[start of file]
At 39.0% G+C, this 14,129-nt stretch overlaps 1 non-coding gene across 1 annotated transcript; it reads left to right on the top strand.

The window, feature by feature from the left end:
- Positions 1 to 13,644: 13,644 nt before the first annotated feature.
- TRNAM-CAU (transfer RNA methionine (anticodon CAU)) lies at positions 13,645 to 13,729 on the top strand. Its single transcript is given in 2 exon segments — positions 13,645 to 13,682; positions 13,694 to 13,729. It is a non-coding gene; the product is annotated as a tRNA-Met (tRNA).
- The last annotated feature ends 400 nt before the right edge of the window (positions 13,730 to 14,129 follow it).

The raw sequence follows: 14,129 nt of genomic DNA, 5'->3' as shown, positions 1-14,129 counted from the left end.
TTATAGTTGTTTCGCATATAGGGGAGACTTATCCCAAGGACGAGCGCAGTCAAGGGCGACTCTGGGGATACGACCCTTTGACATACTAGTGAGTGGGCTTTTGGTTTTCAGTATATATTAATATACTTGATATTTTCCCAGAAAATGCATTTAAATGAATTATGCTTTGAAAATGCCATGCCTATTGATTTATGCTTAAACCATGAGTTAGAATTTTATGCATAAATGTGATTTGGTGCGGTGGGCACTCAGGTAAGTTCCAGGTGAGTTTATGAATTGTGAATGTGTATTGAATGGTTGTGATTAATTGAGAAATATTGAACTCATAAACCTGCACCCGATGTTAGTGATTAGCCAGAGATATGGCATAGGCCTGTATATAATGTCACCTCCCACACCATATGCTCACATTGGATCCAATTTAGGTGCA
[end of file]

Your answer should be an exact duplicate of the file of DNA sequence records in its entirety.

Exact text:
At 39.0% G+C, this 14,129-nt stretch overlaps 1 non-coding gene across 1 annotated transcript; it reads left to right on the top strand.

The window, feature by feature from the left end:
- Positions 1 to 13,644: 13,644 nt before the first annotated feature.
- TRNAM-CAU (transfer RNA methionine (anticodon CAU)) lies at positions 13,645 to 13,729 on the top strand. Its single transcript is given in 2 exon segments — positions 13,645 to 13,682; positions 13,694 to 13,729. It is a non-coding gene; the product is annotated as a tRNA-Met (tRNA).
- The last annotated feature ends 400 nt before the right edge of the window (positions 13,730 to 14,129 follow it).

The raw sequence follows: 14,129 nt of genomic DNA, 5'->3' as shown, positions 1-14,129 counted from the left end.
TTATAGTTGTTTCGCATATAGGGGAGACTTATCCCAAGGACGAGCGCAGTCAAGGGCGACTCTGGGGATACGACCCTTTGACATACTAGTGAGTGGGCTTTTGGTTTTCAGTATATATTAATATACTTGATATTTTCCCAGAAAATGCATTTAAATGAATTATGCTTTGAAAATGCCATGCCTATTGATTTATGCTTAAACCATGAGTTAGAATTTTATGCATAAATGTGATTTGGTGCGGTGGGCACTCAGGTAAGTTCCAGGTGAGTTTATGAATTGTGAATGTGTATTGAATGGTTGTGATTAATTGAGAAATATTGAACTCATAAACCTGCACCCGATGTTAGTGATTAGCCAGAGATATGGCATAGGCCTGTATATAATGTCACCTCCCACACCATATGCTCACATTGGATCCAATTTAGGTGCA